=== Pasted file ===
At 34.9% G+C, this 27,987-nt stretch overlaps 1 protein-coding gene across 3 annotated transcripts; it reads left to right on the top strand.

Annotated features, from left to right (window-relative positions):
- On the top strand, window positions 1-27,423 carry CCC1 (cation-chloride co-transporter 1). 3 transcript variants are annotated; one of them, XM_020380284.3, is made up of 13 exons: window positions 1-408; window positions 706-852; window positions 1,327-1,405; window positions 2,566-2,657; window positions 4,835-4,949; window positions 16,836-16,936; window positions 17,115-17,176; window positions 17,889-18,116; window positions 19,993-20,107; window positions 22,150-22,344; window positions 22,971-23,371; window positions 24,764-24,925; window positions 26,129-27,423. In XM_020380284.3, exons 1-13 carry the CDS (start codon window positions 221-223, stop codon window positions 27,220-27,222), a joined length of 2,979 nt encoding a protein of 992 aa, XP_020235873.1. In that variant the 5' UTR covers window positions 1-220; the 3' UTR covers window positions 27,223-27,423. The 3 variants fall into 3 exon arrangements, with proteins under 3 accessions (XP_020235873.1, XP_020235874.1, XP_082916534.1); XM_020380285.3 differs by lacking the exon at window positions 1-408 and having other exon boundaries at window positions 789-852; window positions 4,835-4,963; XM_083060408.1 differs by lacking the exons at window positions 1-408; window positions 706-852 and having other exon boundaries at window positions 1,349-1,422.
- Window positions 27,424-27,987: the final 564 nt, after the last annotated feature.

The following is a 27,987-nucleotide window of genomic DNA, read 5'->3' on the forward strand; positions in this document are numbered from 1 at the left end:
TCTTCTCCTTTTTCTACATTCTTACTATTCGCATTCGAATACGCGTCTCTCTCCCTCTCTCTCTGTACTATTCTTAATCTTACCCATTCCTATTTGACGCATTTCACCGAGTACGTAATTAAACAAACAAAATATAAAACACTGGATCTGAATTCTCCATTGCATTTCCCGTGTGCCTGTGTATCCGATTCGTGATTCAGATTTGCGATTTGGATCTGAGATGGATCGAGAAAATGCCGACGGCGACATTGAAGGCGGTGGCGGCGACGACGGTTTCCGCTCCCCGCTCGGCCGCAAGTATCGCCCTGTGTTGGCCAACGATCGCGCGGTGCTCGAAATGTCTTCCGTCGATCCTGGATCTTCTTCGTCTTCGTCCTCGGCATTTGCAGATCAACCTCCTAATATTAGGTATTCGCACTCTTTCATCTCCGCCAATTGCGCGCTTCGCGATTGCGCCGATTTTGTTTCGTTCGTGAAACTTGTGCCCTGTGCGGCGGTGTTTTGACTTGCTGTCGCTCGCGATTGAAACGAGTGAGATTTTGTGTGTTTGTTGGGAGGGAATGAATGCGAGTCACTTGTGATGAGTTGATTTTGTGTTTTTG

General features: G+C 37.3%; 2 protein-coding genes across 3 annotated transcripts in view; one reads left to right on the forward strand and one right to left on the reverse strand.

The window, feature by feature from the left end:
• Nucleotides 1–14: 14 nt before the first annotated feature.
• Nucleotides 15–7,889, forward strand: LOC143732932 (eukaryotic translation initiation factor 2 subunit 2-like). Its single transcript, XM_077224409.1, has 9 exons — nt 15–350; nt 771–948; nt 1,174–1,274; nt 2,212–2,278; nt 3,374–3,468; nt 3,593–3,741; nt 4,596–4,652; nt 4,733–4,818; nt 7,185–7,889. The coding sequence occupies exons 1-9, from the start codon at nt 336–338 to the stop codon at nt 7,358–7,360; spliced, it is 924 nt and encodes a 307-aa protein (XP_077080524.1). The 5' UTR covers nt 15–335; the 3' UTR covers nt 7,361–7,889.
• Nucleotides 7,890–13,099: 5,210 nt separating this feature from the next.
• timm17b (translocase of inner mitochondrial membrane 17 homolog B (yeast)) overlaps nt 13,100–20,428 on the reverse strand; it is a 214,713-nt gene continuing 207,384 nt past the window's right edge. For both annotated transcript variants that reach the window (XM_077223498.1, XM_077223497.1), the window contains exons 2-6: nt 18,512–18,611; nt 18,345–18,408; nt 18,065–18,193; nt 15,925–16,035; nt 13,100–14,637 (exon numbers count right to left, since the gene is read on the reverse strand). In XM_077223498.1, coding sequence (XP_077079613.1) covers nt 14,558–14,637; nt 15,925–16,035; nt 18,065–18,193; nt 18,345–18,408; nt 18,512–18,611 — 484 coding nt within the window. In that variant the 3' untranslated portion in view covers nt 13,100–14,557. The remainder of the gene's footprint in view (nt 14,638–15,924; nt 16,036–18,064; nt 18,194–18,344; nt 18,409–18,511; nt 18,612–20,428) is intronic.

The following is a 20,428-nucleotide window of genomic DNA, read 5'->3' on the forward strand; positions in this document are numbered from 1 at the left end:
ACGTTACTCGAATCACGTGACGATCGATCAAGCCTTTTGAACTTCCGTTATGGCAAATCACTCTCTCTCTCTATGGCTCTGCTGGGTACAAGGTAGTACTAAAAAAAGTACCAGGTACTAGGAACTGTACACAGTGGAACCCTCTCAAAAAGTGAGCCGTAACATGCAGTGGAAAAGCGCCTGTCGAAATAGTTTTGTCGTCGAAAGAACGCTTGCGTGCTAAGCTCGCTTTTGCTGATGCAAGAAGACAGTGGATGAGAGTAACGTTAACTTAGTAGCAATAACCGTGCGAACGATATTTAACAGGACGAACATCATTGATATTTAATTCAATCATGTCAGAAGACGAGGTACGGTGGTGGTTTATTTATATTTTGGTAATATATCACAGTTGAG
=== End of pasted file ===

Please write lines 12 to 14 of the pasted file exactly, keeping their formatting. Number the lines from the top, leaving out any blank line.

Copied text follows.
• timm17b (translocase of inner mitochondrial membrane 17 homolog B (yeast)) overlaps nt 13,100–20,428 on the reverse strand; it is a 214,713-nt gene continuing 207,384 nt past the window's right edge. For both annotated transcript variants that reach the window (XM_077223498.1, XM_077223497.1), the window contains exons 2-6: nt 18,512–18,611; nt 18,345–18,408; nt 18,065–18,193; nt 15,925–16,035; nt 13,100–14,637 (exon numbers count right to left, since the gene is read on the reverse strand). In XM_077223498.1, coding sequence (XP_077079613.1) covers nt 14,558–14,637; nt 15,925–16,035; nt 18,065–18,193; nt 18,345–18,408; nt 18,512–18,611 — 484 coding nt within the window. In that variant the 3' untranslated portion in view covers nt 13,100–14,557. The remainder of the gene's footprint in view (nt 14,638–15,924; nt 16,036–18,064; nt 18,194–18,344; nt 18,409–18,511; nt 18,612–20,428) is intronic.

The following is a 20,428-nucleotide window of genomic DNA, read 5'->3' on the forward strand; positions in this document are numbered from 1 at the left end:
ACGTTACTCGAATCACGTGACGATCGATCAAGCCTTTTGAACTTCCGTTATGGCAAATCACTCTCTCTCTCTATGGCTCTGCTGGGTACAAGGTAGTACTAAAAAAAGTACCAGGTACTAGGAACTGTACACAGTGGAACCCTCTCAAAAAGTGAGCCGTAACATGCAGTGGAAAAGCGCCTGTCGAAATAGTTTTGTCGTCGAAAGAACGCTTGCGTGCTAAGCTCGCTTTTGCTGATGCAAGAAGACAGTGGATGAGAGTAACGTTAACTTAGTAGCAATAACCGTGCGAACGATATTTAACAGGACGAACATCATTGATATTTAATTCAATCATGTCAGAAGACGAGGTACGGTGGTGGTTTATTTATATTTTGGTAATATATCACAGTTGAG